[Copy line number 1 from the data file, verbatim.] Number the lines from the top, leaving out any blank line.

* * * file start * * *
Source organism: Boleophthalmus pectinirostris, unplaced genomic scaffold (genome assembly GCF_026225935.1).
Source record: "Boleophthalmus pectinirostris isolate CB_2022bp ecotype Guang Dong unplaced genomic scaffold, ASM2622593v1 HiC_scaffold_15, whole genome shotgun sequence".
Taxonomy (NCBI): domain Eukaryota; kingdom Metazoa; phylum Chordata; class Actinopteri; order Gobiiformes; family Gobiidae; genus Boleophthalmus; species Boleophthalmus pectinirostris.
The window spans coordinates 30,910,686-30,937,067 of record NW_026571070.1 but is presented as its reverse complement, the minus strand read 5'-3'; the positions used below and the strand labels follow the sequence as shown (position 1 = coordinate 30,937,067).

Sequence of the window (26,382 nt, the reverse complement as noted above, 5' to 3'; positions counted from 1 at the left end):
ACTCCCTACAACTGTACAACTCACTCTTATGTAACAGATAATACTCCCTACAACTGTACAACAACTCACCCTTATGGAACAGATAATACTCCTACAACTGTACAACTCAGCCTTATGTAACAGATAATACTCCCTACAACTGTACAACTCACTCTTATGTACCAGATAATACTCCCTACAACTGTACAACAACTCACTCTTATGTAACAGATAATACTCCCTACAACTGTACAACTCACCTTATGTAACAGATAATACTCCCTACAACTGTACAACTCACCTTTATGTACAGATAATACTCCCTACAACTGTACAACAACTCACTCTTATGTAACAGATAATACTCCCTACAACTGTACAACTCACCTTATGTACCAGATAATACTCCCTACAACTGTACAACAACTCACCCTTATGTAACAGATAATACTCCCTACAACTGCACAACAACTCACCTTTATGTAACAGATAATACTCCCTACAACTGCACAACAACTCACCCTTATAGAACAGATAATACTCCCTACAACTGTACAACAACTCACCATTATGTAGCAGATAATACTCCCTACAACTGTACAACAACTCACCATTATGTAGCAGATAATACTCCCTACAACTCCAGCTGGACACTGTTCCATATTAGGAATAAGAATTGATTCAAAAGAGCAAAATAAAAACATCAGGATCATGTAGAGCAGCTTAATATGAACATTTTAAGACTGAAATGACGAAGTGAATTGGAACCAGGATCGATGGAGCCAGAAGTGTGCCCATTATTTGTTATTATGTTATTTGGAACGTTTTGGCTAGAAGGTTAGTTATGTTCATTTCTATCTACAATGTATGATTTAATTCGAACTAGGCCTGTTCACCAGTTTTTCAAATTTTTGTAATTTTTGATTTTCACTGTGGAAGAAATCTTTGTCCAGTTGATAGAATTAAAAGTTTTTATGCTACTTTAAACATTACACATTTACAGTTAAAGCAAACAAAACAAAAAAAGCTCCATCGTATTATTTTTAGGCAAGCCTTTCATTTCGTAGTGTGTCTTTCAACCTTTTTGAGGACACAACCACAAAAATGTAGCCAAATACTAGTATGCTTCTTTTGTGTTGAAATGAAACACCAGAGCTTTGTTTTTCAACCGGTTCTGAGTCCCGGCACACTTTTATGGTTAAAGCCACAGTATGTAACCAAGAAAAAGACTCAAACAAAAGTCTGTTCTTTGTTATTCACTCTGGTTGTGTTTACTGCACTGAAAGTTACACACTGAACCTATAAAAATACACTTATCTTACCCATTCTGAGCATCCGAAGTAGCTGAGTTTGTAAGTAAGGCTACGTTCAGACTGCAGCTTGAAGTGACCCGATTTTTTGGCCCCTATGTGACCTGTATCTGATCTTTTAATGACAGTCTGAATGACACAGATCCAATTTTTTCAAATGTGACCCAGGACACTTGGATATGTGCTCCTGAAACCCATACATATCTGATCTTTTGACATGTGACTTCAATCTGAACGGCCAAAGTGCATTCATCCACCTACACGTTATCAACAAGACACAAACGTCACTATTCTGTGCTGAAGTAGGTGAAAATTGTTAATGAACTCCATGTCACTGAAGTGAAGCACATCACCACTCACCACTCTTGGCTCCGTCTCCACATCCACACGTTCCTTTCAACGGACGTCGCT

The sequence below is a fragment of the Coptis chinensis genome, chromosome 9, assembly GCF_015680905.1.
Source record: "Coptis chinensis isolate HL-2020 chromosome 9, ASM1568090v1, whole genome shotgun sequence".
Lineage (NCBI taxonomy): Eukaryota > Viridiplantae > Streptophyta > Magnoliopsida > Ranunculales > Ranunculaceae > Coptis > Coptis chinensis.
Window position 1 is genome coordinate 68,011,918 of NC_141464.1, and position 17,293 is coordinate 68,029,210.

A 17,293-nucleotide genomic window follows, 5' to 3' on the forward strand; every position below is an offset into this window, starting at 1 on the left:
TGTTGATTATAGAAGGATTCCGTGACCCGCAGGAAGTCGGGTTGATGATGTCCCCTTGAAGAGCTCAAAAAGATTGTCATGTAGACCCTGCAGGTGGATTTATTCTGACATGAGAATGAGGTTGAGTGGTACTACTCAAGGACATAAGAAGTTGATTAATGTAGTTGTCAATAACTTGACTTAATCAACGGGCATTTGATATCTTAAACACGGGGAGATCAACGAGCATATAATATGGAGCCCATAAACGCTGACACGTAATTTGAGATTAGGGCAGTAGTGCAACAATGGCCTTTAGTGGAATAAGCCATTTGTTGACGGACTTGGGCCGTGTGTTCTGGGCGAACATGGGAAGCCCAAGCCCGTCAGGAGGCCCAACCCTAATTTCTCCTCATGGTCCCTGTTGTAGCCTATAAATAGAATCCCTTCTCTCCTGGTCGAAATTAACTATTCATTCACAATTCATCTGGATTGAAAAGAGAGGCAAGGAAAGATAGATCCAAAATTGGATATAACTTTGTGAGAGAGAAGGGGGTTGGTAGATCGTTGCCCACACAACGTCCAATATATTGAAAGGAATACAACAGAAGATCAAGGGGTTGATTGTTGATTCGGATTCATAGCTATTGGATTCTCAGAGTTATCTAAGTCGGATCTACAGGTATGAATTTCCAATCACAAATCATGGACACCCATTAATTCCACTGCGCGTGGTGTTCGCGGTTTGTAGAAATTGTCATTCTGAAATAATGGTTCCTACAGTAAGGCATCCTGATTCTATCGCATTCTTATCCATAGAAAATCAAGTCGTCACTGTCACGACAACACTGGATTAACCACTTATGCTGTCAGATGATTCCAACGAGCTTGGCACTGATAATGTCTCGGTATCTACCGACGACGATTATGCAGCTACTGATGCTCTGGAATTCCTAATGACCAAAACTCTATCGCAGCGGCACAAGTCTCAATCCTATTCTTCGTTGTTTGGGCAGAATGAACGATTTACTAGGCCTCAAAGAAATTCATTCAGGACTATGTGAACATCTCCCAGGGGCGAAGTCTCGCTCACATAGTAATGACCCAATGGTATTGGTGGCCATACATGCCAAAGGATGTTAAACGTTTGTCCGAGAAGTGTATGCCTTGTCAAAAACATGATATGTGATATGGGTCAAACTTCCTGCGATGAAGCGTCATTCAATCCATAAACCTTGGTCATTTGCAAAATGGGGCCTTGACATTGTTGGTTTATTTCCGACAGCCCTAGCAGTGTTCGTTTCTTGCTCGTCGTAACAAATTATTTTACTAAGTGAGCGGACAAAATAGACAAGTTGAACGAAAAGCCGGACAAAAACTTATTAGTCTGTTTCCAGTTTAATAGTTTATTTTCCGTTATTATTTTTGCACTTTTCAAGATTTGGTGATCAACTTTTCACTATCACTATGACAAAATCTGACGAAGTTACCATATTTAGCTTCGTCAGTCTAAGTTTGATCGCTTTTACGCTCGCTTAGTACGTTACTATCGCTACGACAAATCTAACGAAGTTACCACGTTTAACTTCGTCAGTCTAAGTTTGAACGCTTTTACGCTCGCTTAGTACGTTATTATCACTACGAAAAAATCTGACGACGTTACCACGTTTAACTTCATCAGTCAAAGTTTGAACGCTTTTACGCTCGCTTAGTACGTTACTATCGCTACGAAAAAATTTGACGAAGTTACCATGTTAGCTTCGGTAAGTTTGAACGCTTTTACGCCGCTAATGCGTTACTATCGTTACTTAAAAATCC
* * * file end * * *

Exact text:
Source organism: Boleophthalmus pectinirostris, unplaced genomic scaffold (genome assembly GCF_026225935.1).